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Ben Roberts-Smith defamation trial begins hearing closing submissions after 100 days of testimony

Ben Roberts-Smith is suing three newspapers over articles he said defamed him. (AAP: Dan Himbrechts)

Ben Roberts-Smith's barrister has told a judge the war veteran was an exceptional soldier who was subject to a sustained campaign from newspapers to create a belief he was a war criminal. 

After more than 100 days since it began, closing submissions have started in the Victoria Cross recipient's defamation case against The Age, The Sydney Morning Herald, The Canberra Times, and three journalists.

He claims he was falsely portrayed in 2018 articles as a war criminal, a bully and a perpetrator of domestic violence.

The veteran's barrister, Arthur Moses SC, began by telling Justice Anthony Besanko the proceedings had been called "a great many things", including the "trial of the century", a "proxy war-crimes trial" and an "attack" on press freedom.

"It is none of these," Mr Moses told the Federal Court in Sydney.

"This has been a case about how Mr Roberts-Smith, the most decorated Australian soldier, and a man with a high reputation for courage, skill and decency in soldiering, had that reputation destroyed by the respondents".

Mr Roberts-Smith served in the SAS between 1996 and 2013, including multiple deployments to Afghanistan.

Arthur Moses told the court the reputation of Ben Roberts-Smith had been destroyed. (AAP: James Gourley)

"As the evidence demonstrated, Mr Roberts-Smith was an exceptional soldier — highly organised, a leader, resourceful and exceptionally brave," Mr Moses said.

Mr Moses said Mr Roberts-Smith was competent in battle, effective in killing anti-coalition militia, and never sought a defence honour or recognition.

"What he did not expect was that having been awarded the Victoria Cross, he would have a target on his back," the barrister continued.

"The publications of the respondents were based on rumour, hearsay and contradictory accounts from former colleagues who were, some, jealous, and/or obsessed with Mr Roberts-Smith."

Publisher Nine Entertainment has relied chiefly on a defence of truth and called dozens of current and former SAS soldiers.

Mr Moses took aim at the evidence of three SAS witnesses for Nine: Person 7, Person 14 and former-soldier-turned-politician Andrew Hastie.

He said journalists Nick McKenzie and Chris Masters reported what these sources told them as "matters of fact".

"What is apparent is that both journalists have mounted a sustained campaign to unfairly create a belief that Mr Roberts-Smith had committed war crimes in Afghanistan, including during the course of these proceedings."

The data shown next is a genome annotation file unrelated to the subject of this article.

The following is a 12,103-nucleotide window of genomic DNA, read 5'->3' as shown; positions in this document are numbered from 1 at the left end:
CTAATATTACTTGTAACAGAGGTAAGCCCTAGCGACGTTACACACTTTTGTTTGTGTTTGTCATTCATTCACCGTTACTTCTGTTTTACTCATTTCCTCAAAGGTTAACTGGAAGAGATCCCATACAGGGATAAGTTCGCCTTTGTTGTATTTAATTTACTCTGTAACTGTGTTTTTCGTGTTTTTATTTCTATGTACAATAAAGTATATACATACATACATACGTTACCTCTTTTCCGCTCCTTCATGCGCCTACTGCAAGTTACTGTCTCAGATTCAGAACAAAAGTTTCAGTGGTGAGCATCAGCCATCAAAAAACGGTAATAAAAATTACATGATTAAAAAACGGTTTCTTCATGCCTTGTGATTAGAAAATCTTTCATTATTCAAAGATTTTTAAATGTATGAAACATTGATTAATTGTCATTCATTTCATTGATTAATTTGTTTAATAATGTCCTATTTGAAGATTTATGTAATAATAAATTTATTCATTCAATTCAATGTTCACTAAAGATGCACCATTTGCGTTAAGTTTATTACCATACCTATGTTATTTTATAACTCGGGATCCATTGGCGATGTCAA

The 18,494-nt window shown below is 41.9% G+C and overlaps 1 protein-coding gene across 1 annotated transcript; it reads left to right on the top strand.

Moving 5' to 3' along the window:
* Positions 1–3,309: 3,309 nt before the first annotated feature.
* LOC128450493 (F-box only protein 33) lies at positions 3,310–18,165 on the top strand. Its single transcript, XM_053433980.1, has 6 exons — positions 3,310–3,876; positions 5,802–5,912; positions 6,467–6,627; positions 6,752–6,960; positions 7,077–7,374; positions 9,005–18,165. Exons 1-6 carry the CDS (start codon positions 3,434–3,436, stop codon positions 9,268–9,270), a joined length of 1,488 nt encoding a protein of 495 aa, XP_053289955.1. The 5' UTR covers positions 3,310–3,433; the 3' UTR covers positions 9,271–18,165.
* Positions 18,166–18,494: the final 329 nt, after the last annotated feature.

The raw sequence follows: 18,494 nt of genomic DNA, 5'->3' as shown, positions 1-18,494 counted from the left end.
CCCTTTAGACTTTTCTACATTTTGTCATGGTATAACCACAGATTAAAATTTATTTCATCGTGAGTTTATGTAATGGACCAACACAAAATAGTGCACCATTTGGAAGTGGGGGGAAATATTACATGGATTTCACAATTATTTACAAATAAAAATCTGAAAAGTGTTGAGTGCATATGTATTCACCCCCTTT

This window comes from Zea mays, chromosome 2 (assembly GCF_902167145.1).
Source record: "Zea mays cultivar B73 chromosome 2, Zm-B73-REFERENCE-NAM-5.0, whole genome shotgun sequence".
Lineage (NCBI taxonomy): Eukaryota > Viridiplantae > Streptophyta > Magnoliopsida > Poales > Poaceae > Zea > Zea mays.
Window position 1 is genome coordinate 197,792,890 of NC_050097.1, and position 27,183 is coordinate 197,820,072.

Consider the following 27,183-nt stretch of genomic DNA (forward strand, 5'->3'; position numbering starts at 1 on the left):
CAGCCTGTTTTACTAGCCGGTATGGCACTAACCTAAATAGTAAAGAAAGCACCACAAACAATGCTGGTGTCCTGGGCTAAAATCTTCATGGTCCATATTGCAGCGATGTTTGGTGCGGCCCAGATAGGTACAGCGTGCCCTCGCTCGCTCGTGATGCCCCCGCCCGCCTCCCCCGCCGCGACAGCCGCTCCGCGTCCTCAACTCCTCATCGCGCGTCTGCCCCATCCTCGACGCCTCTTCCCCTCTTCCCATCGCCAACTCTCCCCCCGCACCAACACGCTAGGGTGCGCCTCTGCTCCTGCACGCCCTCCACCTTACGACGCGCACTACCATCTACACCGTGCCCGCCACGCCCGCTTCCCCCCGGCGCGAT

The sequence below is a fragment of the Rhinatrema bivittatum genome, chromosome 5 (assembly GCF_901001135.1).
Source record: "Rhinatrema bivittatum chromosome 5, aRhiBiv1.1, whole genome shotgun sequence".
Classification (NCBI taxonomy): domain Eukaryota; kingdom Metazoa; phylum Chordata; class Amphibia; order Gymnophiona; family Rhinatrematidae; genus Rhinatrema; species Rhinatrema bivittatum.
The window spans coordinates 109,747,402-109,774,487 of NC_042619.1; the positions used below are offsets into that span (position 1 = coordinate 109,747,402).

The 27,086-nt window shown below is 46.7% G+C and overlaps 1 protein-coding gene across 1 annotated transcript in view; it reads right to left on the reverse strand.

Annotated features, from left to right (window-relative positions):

Mr Moses said the journalists were willing to write "sensationalist accounts", "presumably to obtain accolades".

He also criticised Nine for refusing to make any concessions even when confronted with evidentiary problems, which he said would become relevant to the question of aggravated damages.

"The purpose of these proceedings is the vindication of Mr Robert-Smith's reputation."

Another barrister acting for Mr Roberts-Smith, Matthew Richardson SC, said Nine had pleaded that the war veteran was complicit in a murder in Syahchow in October 2012.

He said after an ex-colleague, Person 66, gave evidence in March it was clear there was no evidence to support the allegation, however it remained in their pleadings when it should have been removed.

Person 66 was not compelled to give evidence about the mission in question.

Mr Richardson said there was a "carelessness" in which the respondents made and maintained allegations.

He noted that in Nine's written closing submissions, there was a footnote that acknowledged the publisher was not able to discharge its onus in relation to the truth defence with respect to that allegation, due to Person 66 not being compelled.

Mr Richardson said that was a "sophistry".

"There should have been a further amended defence that removed that allegation," Mr Richardson told the court.

Nicholas Owens began his own closing address on Monday afternoon. (AAP: Bianca De Marchi)

Nicholas Owens SC, for Nine, began his own closing address by repeating what he said more than a year ago while opening his clients' case — that the judge would be presented with a "stark choice between effectively irreconcilable accounts". 

He said that meant the judge was confronted with a "dilemma" that "someone is lying".

Mr Owens said Mr Roberts-Smith was not arguing that Nine's witnesses were "deliberately dishonest".

He outlined what he said was the "framework" within which the case should be decided, including the civil standard of proof: the balance of probabilities.

"No matter how grave the allegation, Your Honour is only required to find it more probable than not," he said.

Mr Owens also argued the nature of the fact-finding the judge will need to complete is of an "interrelated nature".

"This really comes down to the proposition that the honesty of all these witnesses is fundamental," he said.

"And if Your Honour makes a finding contrary to Mr Roberts-Smith's case in relation to a murder, we say ... the effect on Mr Roberts-Smith's credibility at that point will be devastating."

He said this created an "inevitable flow-on effect" regarding other aspects of the evidence.

Each side has been allocated four days for a closing address.

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